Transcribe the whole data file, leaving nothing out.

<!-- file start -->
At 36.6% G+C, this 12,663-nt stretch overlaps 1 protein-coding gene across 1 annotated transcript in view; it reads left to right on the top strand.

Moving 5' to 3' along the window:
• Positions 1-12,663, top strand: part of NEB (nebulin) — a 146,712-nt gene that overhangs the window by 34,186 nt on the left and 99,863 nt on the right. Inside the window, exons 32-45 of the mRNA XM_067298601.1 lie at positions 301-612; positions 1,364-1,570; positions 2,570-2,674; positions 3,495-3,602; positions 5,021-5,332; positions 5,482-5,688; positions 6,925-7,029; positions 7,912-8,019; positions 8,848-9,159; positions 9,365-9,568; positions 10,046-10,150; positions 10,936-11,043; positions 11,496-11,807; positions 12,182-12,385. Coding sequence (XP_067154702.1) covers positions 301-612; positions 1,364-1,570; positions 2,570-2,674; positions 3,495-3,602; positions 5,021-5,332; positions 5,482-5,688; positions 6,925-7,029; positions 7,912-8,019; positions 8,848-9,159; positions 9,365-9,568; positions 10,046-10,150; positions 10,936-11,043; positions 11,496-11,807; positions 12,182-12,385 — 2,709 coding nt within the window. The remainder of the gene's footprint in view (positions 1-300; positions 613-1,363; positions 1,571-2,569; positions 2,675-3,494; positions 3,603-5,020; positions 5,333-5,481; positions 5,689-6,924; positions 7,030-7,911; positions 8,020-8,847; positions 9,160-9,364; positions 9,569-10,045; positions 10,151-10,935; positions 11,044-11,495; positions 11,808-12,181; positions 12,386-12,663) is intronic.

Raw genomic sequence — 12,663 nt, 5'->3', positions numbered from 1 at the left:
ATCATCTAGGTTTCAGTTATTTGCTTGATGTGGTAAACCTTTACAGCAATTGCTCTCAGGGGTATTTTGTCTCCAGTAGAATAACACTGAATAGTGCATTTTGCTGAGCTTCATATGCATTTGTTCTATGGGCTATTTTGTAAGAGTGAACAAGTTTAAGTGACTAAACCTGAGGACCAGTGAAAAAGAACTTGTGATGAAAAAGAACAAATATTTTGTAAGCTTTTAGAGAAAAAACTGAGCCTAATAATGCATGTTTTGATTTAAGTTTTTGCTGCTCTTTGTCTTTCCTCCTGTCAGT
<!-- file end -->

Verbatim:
At 36.6% G+C, this 12,663-nt stretch overlaps 1 protein-coding gene across 1 annotated transcript in view; it reads left to right on the top strand.

Moving 5' to 3' along the window:
• Positions 1-12,663, top strand: part of NEB (nebulin) — a 146,712-nt gene that overhangs the window by 34,186 nt on the left and 99,863 nt on the right. Inside the window, exons 32-45 of the mRNA XM_067298601.1 lie at positions 301-612; positions 1,364-1,570; positions 2,570-2,674; positions 3,495-3,602; positions 5,021-5,332; positions 5,482-5,688; positions 6,925-7,029; positions 7,912-8,019; positions 8,848-9,159; positions 9,365-9,568; positions 10,046-10,150; positions 10,936-11,043; positions 11,496-11,807; positions 12,182-12,385. Coding sequence (XP_067154702.1) covers positions 301-612; positions 1,364-1,570; positions 2,570-2,674; positions 3,495-3,602; positions 5,021-5,332; positions 5,482-5,688; positions 6,925-7,029; positions 7,912-8,019; positions 8,848-9,159; positions 9,365-9,568; positions 10,046-10,150; positions 10,936-11,043; positions 11,496-11,807; positions 12,182-12,385 — 2,709 coding nt within the window. The remainder of the gene's footprint in view (positions 1-300; positions 613-1,363; positions 1,571-2,569; positions 2,675-3,494; positions 3,603-5,020; positions 5,333-5,481; positions 5,689-6,924; positions 7,030-7,911; positions 8,020-8,847; positions 9,160-9,364; positions 9,569-10,045; positions 10,151-10,935; positions 11,044-11,495; positions 11,808-12,181; positions 12,386-12,663) is intronic.

Raw genomic sequence — 12,663 nt, 5'->3', positions numbered from 1 at the left:
ATCATCTAGGTTTCAGTTATTTGCTTGATGTGGTAAACCTTTACAGCAATTGCTCTCAGGGGTATTTTGTCTCCAGTAGAATAACACTGAATAGTGCATTTTGCTGAGCTTCATATGCATTTGTTCTATGGGCTATTTTGTAAGAGTGAACAAGTTTAAGTGACTAAACCTGAGGACCAGTGAAAAAGAACTTGTGATGAAAAAGAACAAATATTTTGTAAGCTTTTAGAGAAAAAACTGAGCCTAATAATGCATGTTTTGATTTAAGTTTTTGCTGCTCTTTGTCTTTCCTCCTGTCAGT